Candidate: Bosniak coalition's decision to boycott Srebrenica election is final

NEWS 16.02.2021 13:54

The decision to boycott the repeated local election in Srebrenica is final, the mayoral candidate of the ‘My Address: Srebrenica’ Initiative told N1 on Tuesday, adding that the Bosniak coalition will call on its supporters to not vote on Sunday.

Bosnia’s Central Election Commission (CEC) decided to annul the November 15 election results for 26 out of 28 polling stations in Srebrenica due to numerous irregularities regarding the voting process and determined that people without valid BiH documents were allowed to vote.


The institution set the date for the repeated election for February 21.

However, the My Address: Srebrenica (Moja adresa: Srebrenica) Initiative said the election authority did not do enough and should have also annulled the mail-in ballots for the Srebrenica local election.

This is why the coalition decided to boycott the upcoming election.

“We will call on our voters not to go to the polls. That is our message – that we are not accepting what the Central Election Commission did, that it deprived us of 800 mail-in ballots at the very start,” mayoral candidate Alija Tabakovic said.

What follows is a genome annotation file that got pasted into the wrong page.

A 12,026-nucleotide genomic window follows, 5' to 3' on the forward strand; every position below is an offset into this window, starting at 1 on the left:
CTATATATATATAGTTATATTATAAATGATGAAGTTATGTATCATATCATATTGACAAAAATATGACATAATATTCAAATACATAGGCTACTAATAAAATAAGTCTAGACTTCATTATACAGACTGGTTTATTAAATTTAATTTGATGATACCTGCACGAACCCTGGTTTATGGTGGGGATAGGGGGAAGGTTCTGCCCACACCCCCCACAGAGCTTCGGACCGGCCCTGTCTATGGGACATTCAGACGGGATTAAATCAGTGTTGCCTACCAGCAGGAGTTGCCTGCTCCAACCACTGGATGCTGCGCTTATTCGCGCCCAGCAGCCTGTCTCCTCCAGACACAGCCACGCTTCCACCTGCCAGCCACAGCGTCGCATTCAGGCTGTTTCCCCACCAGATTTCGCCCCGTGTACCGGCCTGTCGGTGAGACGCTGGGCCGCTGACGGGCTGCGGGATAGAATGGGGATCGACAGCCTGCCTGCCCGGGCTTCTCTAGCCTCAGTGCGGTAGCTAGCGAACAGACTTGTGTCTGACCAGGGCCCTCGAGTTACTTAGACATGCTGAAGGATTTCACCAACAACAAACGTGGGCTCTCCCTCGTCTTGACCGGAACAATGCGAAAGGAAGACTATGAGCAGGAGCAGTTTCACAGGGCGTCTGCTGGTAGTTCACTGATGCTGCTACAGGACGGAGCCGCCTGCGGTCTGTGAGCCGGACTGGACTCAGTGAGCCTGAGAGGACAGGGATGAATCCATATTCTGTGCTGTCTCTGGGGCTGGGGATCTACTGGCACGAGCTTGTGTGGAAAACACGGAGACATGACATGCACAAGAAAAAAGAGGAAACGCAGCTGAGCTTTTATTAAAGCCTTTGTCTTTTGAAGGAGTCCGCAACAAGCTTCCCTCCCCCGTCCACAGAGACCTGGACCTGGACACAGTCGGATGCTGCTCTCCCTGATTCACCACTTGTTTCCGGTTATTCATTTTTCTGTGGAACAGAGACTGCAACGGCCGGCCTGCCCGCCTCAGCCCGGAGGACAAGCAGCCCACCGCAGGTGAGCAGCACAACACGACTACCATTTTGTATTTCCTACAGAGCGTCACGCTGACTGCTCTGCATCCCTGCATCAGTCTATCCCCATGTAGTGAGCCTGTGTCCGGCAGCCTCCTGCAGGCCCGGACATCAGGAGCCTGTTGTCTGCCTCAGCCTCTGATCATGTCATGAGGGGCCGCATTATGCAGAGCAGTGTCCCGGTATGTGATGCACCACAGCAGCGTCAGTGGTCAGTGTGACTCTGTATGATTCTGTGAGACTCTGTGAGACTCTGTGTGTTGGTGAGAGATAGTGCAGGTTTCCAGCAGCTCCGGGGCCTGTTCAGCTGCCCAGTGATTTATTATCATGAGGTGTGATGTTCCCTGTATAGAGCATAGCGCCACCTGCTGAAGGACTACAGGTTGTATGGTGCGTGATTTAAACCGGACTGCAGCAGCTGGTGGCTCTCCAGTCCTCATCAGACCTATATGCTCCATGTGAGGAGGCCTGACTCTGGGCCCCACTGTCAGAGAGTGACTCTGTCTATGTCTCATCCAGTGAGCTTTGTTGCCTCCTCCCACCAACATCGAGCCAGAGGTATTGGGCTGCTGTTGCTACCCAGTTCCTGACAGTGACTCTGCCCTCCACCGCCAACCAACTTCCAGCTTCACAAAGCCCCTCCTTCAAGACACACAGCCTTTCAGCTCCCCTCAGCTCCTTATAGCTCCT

The candidates of the coalition will still be running in the election and if they do get elected, they will not accept the mandates, he said, explaining that the town will get a mono-ethnic assembly and a Serb mayor.

“It is our battle to show that we can no longer tolerate injustice, that we cannot deal with the discriminatory system of the RS, Serbia, and in the end with bad decisions of the CEC,” Tabakovic said.

He said that, in the November 2020 election, the CEC rejected 800 of the 1,600 votes by Bosniaks abroad because they came in too late. However, the problem was that the voting materials did not reach Bosnian citizens abroad in time, he explained.

This is why the mail-in voting should be repeated as well, he said.

“The votes did not arrive timely due to the fault and mistake of a part of the CEC, because they were late in sending the material. Their obligation to end it was 45 days before the election. The first tour was five days late, the second 20, the third 35 days. They should have sent it all on October 1,” he said.

Tabakovic stressed that those 800 votes could have decided the election.

“We have lost confidence in the CEC,” he said, arguing that there is evidence that there were attempts to cancel the mail-in vote overall and that “preventing 800 people from voting is a crime.”


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